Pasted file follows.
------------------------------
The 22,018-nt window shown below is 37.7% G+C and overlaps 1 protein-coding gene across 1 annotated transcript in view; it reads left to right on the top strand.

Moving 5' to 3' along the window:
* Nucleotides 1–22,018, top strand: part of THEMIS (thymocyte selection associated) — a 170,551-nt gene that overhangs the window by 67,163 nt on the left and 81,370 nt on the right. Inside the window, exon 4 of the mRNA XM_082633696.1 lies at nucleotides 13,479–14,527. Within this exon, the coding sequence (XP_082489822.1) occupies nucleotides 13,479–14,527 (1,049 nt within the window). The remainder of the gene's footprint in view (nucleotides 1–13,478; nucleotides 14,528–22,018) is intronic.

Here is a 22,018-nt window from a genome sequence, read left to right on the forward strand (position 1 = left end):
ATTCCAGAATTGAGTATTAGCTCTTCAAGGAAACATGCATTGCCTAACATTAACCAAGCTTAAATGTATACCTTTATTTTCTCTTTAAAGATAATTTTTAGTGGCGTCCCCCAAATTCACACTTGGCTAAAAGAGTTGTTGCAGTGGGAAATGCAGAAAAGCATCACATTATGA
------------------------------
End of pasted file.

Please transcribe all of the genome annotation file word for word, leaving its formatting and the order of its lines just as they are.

The 22,018-nt window shown below is 37.7% G+C and overlaps 1 protein-coding gene across 1 annotated transcript in view; it reads left to right on the top strand.

Moving 5' to 3' along the window:
* Nucleotides 1–22,018, top strand: part of THEMIS (thymocyte selection associated) — a 170,551-nt gene that overhangs the window by 67,163 nt on the left and 81,370 nt on the right. Inside the window, exon 4 of the mRNA XM_082633696.1 lies at nucleotides 13,479–14,527. Within this exon, the coding sequence (XP_082489822.1) occupies nucleotides 13,479–14,527 (1,049 nt within the window). The remainder of the gene's footprint in view (nucleotides 1–13,478; nucleotides 14,528–22,018) is intronic.

Here is a 22,018-nt window from a genome sequence, read left to right on the forward strand (position 1 = left end):
ATTCCAGAATTGAGTATTAGCTCTTCAAGGAAACATGCATTGCCTAACATTAACCAAGCTTAAATGTATACCTTTATTTTCTCTTTAAAGATAATTTTTAGTGGCGTCCCCCAAATTCACACTTGGCTAAAAGAGTTGTTGCAGTGGGAAATGCAGAAAAGCATCACATTATGA